The famous atheist's new book for kids is sure to spark student curiosity about our universe—and probably some controversy.
Scientist and noted atheist Richard Dawkins has teamed up with talented Coraline illustrator Dave McKean to create a book for children called The Magic of Reality: How We Know What’s Really True.
The book is much needed, particularly for young kids who don't, thanks to the high stakes testing-driven emphasis on reading and math, get much science instruction in school at all. By not answering their questions, we're essentially creating a generation of kids who don't see the point of independently investigating the truth or asking "why?" about anything. Without thorough, scientifically sound answers, students natural curiosity about our universe simply withers.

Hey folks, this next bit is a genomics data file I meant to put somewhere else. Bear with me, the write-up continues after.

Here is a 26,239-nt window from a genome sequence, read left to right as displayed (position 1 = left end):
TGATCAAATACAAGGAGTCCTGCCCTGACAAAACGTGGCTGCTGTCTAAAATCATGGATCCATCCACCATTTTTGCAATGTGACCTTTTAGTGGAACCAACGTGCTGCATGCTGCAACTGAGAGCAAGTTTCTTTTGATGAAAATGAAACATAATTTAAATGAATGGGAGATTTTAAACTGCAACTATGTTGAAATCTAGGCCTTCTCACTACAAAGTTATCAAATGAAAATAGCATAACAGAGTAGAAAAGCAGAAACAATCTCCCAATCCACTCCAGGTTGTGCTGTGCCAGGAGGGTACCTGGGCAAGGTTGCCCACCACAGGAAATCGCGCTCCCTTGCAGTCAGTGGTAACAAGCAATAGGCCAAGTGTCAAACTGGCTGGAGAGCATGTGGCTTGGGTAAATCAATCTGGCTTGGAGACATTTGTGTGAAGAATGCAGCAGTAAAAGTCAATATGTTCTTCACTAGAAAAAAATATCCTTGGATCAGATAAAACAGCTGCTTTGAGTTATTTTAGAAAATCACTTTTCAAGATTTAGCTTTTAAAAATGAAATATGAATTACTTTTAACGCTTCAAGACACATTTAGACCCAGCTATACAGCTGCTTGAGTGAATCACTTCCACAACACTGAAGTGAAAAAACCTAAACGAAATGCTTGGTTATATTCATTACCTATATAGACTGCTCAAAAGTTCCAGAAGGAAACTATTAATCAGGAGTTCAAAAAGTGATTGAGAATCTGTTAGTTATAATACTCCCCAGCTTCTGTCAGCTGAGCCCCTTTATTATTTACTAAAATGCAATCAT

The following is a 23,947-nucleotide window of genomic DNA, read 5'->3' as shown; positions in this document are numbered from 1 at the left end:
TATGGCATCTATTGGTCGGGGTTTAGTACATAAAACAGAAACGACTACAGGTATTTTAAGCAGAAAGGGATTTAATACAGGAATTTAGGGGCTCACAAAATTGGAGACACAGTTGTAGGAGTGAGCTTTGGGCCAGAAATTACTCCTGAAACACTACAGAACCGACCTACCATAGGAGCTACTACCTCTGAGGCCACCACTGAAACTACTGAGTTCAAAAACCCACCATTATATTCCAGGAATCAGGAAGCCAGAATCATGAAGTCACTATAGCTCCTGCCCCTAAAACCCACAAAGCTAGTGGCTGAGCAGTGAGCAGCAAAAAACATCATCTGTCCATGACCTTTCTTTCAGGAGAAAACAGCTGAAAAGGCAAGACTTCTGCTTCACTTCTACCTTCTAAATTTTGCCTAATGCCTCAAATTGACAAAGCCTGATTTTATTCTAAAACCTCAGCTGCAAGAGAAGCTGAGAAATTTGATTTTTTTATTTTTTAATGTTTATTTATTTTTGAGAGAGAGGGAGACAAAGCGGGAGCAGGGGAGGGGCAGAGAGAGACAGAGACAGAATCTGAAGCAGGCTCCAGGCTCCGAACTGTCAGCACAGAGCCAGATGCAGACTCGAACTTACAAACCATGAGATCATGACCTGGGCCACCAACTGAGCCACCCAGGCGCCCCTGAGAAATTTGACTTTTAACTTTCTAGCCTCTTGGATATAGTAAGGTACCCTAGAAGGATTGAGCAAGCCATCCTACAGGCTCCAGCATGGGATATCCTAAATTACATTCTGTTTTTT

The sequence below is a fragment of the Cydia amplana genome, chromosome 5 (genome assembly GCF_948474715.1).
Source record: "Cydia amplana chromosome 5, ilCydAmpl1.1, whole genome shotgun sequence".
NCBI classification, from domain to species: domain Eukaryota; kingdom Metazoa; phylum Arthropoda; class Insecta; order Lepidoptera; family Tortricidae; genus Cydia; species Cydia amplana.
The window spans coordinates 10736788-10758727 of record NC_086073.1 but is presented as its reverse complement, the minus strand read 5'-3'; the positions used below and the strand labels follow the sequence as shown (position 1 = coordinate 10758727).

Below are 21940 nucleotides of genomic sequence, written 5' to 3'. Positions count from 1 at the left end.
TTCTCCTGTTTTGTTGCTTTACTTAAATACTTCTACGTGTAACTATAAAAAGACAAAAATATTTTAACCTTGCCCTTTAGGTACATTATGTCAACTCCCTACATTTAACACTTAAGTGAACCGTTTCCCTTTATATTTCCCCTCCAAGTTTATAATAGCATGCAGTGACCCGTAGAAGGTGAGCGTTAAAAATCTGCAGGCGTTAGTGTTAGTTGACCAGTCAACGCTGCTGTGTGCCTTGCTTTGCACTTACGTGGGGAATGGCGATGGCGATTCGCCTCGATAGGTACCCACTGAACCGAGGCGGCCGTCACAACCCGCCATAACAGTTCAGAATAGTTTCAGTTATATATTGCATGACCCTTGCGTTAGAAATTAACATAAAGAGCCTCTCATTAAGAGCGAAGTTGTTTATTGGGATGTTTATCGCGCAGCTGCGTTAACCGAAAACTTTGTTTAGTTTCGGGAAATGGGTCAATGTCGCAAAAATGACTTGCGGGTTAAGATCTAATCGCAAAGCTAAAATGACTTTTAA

According to the table of contents, Dawkins' 288-page text tackles some pretty common kid questions like “What are things made of?” and “What is a rainbow?” But the book may spark controversy with unequivocally non-religious answers to questions such as “Who were the first man and woman?” and “When did everything begin?” I assume part of what Dawkins hoped to do with this book was counteract the trend of some American school districts teaching intelligent design and evolution as two equally valid “theories.”
Will school librarians stock the book? I imagine there will be some school communities that balk at putting it on shelves out of fear of angry letters from parents who feel the book conflicts with their religious beliefs. But, kids do need to know the scientific facts, and if parents disagree, the book at least provides a chance to have a discussion with their children about what they believe and why they believe it.
It's also nice to see Dawkins take a break from ridiculing religious views to celebrate what's magical about the scientific picture of the world.